(I hemmed it later in the day. I just needed to measure it first! The cape has a panel of sparkly blue down the back.)

Oh, here’s what I had at Chili’s. One of those miscellaneous American Buckets Of Shiny Food. It was good.

Ayyyy, Fat Tuesday. 

WEDNESDAY
Grilled cheese and cream of tomato soup

Ash Wednesday, of course. Grilled cheese and tomato soup from a can never tasted so good.

THURSDAY
Hamburgers with mushrooms, chips, veggies and hummus

Nothing much to report. I had a carton of mushrooms left over from the soup, so I sliced them up and sautéed them in olive oil for the burgers.

I, virtuous, skipped the chips. 

FRIDAY
Pahster, I guess.

We have been on vacation this week, but my car has been in the shop, lying back and having money poured into it, so we didn’t go anywhere or do anything, and anyway, the first week of Lent is always a tricky time to go vacationing. It was okay, though! The kids just lurked about harassing each other and throwing popcorn and orange peels on the floor, and it was kind of nice. I like those kids. I wish they would eat my soup, though. 

 

French bread

Makes four long loaves. You can make the dough in one batch in a standard-sized standing mixer bowl if you are careful!

I have a hard time getting the water temperature right for yeast. One thing to know is if your water is too cool, the yeast will proof eventually; it will just take longer. So if you're nervous, err on the side of coolness.

Ingredients

  • 4-1/2 cups warm water
  • 1/4 cup sugar
  • 2 Tbsp active dry yeast
  • 1-1/2 Tbsp salt
  • 1/4 cup olive or canola oil
  • 10-12 cups flour
  • butter for greasing the pan (can also use parchment paper) and for running over the hot bread (optional)
  • corn meal for sprinkling on pan (optional)

Instructions

  1. In the bowl of a standing mixer, put the warm water, and mix in the sugar and yeast until dissolved. Let stand at least five minutes until it foams a bit. If the water is too cool, it's okay; it will just take longer.

  2. Fit on the dough hook and add the salt, oil, and six of the cups of flour. Add the flour gradually, so it doesn't spurt all over the place. Mix and low and then medium speed. Gradually add more flour, one cup at a time, until the dough is smooth and comes away from the side of the bowl as you mix. It should be tender but not sticky.

  3. Lightly grease a bowl and put the dough ball in it. Cover with a damp towel or lightly cover with plastic wrap and set in a warm place to rise for about an hour, until it's about double in size.

  4. Flour a working surface. Divide the dough into four balls. Taking one at a time, roll, pat, and/or stretch it out until it's a rough rectangle about 9x13" (a little bigger than a piece of looseleaf paper).

  5. Roll the long side of the dough up into a long cylinder and pinch the seam shut, and pinch the ends, so it stays rolled up. It doesn't have to be super tight, but you don't want a ton of air trapped in it.

  6. Butter some large pans. Sprinkle them with cornmeal if you like. You can also line them with parchment paper. Lay the loaves on the pans and give each one several diagonal slashes with a sharp knife. This will allow the loaves to rise without exploding.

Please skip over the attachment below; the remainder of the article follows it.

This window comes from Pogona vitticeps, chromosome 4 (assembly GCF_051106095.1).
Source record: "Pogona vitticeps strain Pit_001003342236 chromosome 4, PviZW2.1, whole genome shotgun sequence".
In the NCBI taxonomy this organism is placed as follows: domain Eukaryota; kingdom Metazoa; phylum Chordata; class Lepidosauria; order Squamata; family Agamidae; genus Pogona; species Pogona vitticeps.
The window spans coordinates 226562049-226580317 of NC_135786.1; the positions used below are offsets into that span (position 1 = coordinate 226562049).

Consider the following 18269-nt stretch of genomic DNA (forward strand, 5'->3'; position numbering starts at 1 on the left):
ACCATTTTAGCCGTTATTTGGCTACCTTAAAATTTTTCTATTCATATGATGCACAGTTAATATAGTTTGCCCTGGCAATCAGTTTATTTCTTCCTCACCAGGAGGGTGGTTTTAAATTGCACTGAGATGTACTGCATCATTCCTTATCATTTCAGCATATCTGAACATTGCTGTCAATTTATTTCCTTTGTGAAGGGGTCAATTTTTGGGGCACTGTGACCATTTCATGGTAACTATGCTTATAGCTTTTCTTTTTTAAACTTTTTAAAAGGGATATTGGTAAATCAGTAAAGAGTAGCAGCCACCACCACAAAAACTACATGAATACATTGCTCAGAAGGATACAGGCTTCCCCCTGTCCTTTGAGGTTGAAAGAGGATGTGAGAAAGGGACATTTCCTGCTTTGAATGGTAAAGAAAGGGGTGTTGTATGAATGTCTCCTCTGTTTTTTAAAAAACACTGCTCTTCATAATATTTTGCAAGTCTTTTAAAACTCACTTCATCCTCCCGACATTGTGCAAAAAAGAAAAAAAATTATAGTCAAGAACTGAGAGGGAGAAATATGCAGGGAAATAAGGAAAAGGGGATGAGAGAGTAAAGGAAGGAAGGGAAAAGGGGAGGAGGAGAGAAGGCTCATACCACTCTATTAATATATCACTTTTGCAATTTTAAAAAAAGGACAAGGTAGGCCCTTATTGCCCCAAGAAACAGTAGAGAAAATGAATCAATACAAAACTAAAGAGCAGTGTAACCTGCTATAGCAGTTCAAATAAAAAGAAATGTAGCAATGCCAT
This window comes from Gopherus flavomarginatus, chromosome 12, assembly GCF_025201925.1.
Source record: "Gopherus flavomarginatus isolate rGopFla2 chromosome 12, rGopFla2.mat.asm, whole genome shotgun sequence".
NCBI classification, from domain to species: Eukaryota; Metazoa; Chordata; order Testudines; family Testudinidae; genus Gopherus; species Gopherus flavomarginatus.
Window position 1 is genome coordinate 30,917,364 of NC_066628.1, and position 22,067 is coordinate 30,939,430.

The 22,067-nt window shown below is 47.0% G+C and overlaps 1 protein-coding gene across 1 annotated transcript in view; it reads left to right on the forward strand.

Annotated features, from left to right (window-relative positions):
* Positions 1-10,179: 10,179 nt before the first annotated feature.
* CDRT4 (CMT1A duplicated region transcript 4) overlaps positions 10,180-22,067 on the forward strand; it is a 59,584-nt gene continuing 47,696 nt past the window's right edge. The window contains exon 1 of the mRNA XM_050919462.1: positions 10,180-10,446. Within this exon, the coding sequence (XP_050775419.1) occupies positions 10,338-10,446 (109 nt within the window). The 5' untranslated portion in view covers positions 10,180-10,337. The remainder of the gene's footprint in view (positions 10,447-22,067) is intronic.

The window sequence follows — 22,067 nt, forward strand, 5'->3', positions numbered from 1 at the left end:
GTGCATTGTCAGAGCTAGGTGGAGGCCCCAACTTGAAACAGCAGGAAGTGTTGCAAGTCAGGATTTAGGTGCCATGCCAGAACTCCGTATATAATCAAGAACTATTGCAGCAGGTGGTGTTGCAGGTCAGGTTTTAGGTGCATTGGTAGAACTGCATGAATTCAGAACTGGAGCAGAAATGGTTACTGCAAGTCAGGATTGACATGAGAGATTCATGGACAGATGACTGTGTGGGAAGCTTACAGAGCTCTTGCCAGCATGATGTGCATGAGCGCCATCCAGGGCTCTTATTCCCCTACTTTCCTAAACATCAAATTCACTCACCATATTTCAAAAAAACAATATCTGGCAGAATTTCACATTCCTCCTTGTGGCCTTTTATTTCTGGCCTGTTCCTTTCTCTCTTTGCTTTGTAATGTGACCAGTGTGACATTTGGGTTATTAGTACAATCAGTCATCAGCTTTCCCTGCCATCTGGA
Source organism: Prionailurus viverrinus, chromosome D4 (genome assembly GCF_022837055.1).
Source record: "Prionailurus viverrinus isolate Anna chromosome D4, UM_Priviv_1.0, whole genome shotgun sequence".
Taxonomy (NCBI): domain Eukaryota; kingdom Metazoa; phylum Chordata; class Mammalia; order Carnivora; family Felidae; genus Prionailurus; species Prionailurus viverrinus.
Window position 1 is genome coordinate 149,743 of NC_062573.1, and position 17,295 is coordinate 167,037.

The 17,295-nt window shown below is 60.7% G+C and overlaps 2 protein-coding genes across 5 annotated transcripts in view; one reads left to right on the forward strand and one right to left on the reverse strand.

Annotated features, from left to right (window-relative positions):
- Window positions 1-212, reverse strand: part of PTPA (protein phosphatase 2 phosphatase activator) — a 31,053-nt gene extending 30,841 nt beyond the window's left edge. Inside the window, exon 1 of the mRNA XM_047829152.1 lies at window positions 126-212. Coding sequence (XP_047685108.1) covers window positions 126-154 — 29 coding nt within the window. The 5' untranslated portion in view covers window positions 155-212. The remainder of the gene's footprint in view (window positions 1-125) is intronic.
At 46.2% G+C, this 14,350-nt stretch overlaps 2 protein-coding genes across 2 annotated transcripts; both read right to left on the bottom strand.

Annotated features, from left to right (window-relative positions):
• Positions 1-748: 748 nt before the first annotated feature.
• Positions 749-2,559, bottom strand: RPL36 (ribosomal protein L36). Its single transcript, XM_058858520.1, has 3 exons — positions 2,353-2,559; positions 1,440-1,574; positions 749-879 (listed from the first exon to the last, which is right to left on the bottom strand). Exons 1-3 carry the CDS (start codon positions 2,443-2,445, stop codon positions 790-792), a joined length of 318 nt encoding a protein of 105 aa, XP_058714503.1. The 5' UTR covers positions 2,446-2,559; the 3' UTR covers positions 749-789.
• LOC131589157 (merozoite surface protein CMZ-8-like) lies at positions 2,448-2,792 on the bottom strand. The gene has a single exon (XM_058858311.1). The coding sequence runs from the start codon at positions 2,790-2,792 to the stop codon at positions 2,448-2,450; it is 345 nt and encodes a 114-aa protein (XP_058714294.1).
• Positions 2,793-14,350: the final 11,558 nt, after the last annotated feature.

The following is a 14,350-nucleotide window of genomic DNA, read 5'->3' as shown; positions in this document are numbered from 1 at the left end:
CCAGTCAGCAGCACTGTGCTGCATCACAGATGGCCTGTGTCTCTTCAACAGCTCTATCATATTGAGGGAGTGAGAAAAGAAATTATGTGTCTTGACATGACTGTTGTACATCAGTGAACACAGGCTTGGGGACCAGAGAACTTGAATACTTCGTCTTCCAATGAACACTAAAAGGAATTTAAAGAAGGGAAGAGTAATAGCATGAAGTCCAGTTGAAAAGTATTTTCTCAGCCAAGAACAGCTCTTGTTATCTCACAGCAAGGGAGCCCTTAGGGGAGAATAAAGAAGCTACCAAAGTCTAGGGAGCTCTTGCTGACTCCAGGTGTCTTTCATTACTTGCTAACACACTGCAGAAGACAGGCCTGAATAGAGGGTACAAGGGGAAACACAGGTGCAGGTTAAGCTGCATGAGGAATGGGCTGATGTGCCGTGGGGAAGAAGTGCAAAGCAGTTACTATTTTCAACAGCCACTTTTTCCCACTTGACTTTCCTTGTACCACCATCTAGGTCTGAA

7. Cover them with damp cloths or plastic wrap again and set to rise in a warm place again, until they come close to double in size. Preheat the oven to 375.

  8. Put the pans in the oven and throw some ice cubes in or spray some water in with a mister, and close the oven quickly, to give it a nice crust.

  9. Bake 25 minutes or more until the crust is golden. One pan may need to bake a few minutes longer.

  10. Run some butter over the crust of the hot bread if you like, to make it shiny and even yummier.

 

Instant Pot Everything Soup

Ingredients

  • olive oil
  • 1 med onion, diced
  • 3 carrots diced
  • 1 lb mushrooms, sliced
  • 28 oz canned diced tomatoes with juice
  • 2 small cans tomato paste
  • 2.5 lbs chuck roast
  • 1.5 cups red wine
  • 6 cups beef broth
  • 1 cup frozen peas
  • 3 med potatoes, peeled and diced
  • 1 cups water
  • salt and pepper to taste

Instructions

  1. Put the onions, carrots, and olive oil in the pot and press "sauté" and then the "+" button until it reads 10 minutes. Cook, stirring occasionally, until vegetables are slightly soft Add pepper to taste.

  2. Add beef and press "sauté" again, stirring occasionally until beef is slightly browned.

  3. Add the rest of the ingredients, including 3 cups of water. Stir to combine the tomato paste. Close the top, seal the vent, and press "soup."

  4. Quick release, but be ready for a bit of spraying!

Ain’t no party like a Lent film party, ’cause a Lent film party is MANDATORY. 

During Lent this year, we’re going to watch an edifying, well-made family movie every week, possibly on Friday nights. That means everyone has to watch it. That means you can’t be on Instagram or drawing BTS fan art while you’re watching it! My stars, how penitential can you get? 

We haven’t watched many of the typical Catholic movies that Catholic families watch, so this is probably a pretty basic list. There are seven Fridays in Lent this year, but I guess we’ll skip Good Friday. Here’s my list so far. Suggestions welcome!

 

I Confess

“With the brand of Alfred Hitchcock burned into every scene!” Sold! I could go for a “priest as hero” movie. 

Song of Bernadette. I have never seen this movie, but we are way, way behind on our apparition education. The kids know about Our Lady of Guadalupe and I think that may be it, oops. People tell me this movie holds up, if you can put up with some dated acting, and it has Vincent Price in it. Good enough for me. 

The Miracle Maker (1999)